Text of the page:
Episode 4 "Strangers on the Ice"
Well, Tony, it sure fits our luck that, right after we publicly dismiss the series and alter our entire blog format just to get through it quicker, we hit an episode that I actually find to be pretty decent. Not good, mind you, nor anywhere approaching great, but "decent" is a definite raising of the bar from where we've been until now.
The plot this time involves a high-tech communications satellite the Pole Position team needs to transport to a Dr. Russell, only to encounter harsh winter mountain roads that strand their truck and crack Roadie's axle. They decide to take the scientist to the satellite instead, but no sooner does Tess drive off with Dr. Russell, when another Dr. Russell appears, and then another! This all leads to mass confusion, betrayals, a teaming up of corporate spies, and slippery shenanigans as everyone is sailing over slick frozen landscapes.
Don't get me wrong, there's still a good share of stupidity to be found here. Like, why does this team need to transport the satellite when it's already been transported to the middle of the woods and disguised as an outhouse? Couldn't the person who put it there complete the delivery? And why was the team given no more information on how to identify their contact than a name? And not even a full name as the first and middle are abbreviated. And all of the action is executed with the same clumsy staging and animation we're used to.
However, a lot of it actually is quite clever. Dan gets some depth when his free-wheeling antics almost kill him and he suddenly suffers vertigo every time he has to get behind a wheel. The three Dr. Russells and the plot behind them are a lot of fun, and break the baddie mold with designs that go beyond stiff guys in suits. I like how our heroes are robbed of their wonder cars for the bulk of the episode and instead have to resort to quick thinking and everyday solutions. Even Roadie and Wheels are largely separated from their vehicle bodies and are hauled around by the kids, offering what advice or wisecracks they can. Wheels especially has a great moment where he cons the baddies into sticking him in his car long enough to make trouble, but the advantage turns and he's the damsel in distress. My favorite line of the series so far is when he's about to go over a waterfall and Tess pulls herself up alongside him on the ice.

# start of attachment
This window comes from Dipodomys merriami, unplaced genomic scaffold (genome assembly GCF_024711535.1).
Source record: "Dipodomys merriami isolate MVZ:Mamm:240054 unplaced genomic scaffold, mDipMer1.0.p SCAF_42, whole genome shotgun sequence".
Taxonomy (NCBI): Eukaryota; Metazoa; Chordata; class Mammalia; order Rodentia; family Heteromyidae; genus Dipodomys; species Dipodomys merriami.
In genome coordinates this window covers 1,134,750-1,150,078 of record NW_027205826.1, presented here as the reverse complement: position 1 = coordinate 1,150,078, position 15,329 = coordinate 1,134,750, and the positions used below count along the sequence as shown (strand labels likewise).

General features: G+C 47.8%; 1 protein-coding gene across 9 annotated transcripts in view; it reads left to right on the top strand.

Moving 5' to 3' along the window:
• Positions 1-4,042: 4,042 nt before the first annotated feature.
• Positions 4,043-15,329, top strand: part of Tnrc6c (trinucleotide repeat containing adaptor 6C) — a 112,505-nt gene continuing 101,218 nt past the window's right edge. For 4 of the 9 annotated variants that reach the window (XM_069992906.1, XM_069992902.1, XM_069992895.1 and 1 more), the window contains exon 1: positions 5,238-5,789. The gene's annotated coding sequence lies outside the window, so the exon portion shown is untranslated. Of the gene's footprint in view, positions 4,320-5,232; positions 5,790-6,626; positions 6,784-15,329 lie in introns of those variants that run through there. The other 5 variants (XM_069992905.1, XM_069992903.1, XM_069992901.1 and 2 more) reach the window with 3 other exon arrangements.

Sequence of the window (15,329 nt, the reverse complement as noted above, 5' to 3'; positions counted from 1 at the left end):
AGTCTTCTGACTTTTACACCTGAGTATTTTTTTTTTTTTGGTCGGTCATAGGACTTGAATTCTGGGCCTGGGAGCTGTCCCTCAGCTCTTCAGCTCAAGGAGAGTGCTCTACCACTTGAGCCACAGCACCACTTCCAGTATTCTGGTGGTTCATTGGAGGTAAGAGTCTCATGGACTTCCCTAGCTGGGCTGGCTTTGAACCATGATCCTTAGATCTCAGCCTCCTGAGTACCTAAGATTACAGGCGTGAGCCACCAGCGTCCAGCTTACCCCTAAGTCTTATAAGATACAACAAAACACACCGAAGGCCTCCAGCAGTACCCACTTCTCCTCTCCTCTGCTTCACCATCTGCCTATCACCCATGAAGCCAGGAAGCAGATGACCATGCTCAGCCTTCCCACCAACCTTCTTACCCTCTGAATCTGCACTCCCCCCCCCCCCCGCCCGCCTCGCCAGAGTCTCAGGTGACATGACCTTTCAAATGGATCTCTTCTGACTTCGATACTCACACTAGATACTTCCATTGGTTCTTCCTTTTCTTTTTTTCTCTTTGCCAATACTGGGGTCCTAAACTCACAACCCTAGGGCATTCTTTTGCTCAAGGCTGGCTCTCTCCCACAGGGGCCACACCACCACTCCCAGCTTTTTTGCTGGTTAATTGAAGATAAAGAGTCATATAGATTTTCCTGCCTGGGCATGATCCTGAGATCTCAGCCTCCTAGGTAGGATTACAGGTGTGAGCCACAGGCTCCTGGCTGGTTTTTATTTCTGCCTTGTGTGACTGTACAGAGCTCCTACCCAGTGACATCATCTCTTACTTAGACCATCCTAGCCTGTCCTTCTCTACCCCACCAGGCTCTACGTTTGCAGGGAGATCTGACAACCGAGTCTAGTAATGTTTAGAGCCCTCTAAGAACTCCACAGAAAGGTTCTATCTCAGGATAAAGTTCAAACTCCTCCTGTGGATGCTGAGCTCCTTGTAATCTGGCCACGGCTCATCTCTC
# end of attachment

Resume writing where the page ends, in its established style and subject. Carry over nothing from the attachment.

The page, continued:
"Tess, you shouldn't have done it! I'm just an old rust bucket!"
"Maybe so, but you're MY old rust bucket!"
That right there is a legitimate hero moment and character connection the series has lacked up to this point. It doesn't fix this tragically broken series, but it is the highlight of a legitimately decent and engaging episode that has a good script blurred by shoddy execution.
Noel, as the credits for “Strangers on the Ice” began to roll, I believe my exact words were “Oh, sure, now you decide not to suck.” And “not sucking” is exactly what this episode does. Under normal circumstances, that might sound like a backhanded compliment along the lines of those old report card comments like “Tries hard in spite of obvious and profound shortcomings,” or “With a little more time, I believe average is within his grasp,” (I know I wasn’t the only one who got those... was I?) but when you’ve exhausted your thesaurus’ synonyms for “excrement” after three reviews, I’d say it qualifies as a genuine bit of praise.
With two of the first three episodes revolving around silly animal shenanigans, it's nice to get a little industrial espionage plot, and the Dr. Russell fake-outs are a fun touch. Add in the snowbound setting, which gives things a bit of danger as well as a cool aesthetic, and what you have here is a halfway decent slice of animated entertainment, and a substantial improvement over the often painful to watch first three episodes. They still manage to wedge in some Kuma hijinks (sledding? really?), and the music, one of the show’s few strengths so far in my opinion, is so goofy at times that it undercuts the... I can’t believe I’m really going to say this... drama. But for the first time, they actually seem to be aiming a bit higher than the tops of our shoes. If they don’t exactly hit their mark, I at least give them props for trying.
Episode 5 "The Race"